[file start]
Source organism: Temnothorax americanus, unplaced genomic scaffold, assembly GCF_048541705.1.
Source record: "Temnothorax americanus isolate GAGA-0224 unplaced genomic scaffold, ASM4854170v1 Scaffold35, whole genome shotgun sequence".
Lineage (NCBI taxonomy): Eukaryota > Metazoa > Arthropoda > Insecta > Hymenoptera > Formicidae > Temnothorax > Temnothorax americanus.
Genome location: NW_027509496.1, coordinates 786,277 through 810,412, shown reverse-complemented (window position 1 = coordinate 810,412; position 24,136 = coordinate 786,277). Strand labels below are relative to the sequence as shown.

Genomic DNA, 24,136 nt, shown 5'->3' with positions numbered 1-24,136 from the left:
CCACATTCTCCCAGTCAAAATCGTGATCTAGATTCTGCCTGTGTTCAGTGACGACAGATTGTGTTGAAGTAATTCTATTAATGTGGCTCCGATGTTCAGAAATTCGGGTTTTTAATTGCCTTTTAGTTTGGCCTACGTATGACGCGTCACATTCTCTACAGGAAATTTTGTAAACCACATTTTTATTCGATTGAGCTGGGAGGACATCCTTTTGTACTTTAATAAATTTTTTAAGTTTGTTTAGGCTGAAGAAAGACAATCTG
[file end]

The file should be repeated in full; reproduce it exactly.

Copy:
Source organism: Temnothorax americanus, unplaced genomic scaffold, assembly GCF_048541705.1.
Source record: "Temnothorax americanus isolate GAGA-0224 unplaced genomic scaffold, ASM4854170v1 Scaffold35, whole genome shotgun sequence".
Lineage (NCBI taxonomy): Eukaryota > Metazoa > Arthropoda > Insecta > Hymenoptera > Formicidae > Temnothorax > Temnothorax americanus.
Genome location: NW_027509496.1, coordinates 786,277 through 810,412, shown reverse-complemented (window position 1 = coordinate 810,412; position 24,136 = coordinate 786,277). Strand labels below are relative to the sequence as shown.

Genomic DNA, 24,136 nt, shown 5'->3' with positions numbered 1-24,136 from the left:
CCACATTCTCCCAGTCAAAATCGTGATCTAGATTCTGCCTGTGTTCAGTGACGACAGATTGTGTTGAAGTAATTCTATTAATGTGGCTCCGATGTTCAGAAATTCGGGTTTTTAATTGCCTTTTAGTTTGGCCTACGTATGACGCGTCACATTCTCTACAGGAAATTTTGTAAACCACATTTTTATTCGATTGAGCTGGGAGGACATCCTTTTGTACTTTAATAAATTTTTTAAGTTTGTTTAGGCTGAAGAAAGACAATCTG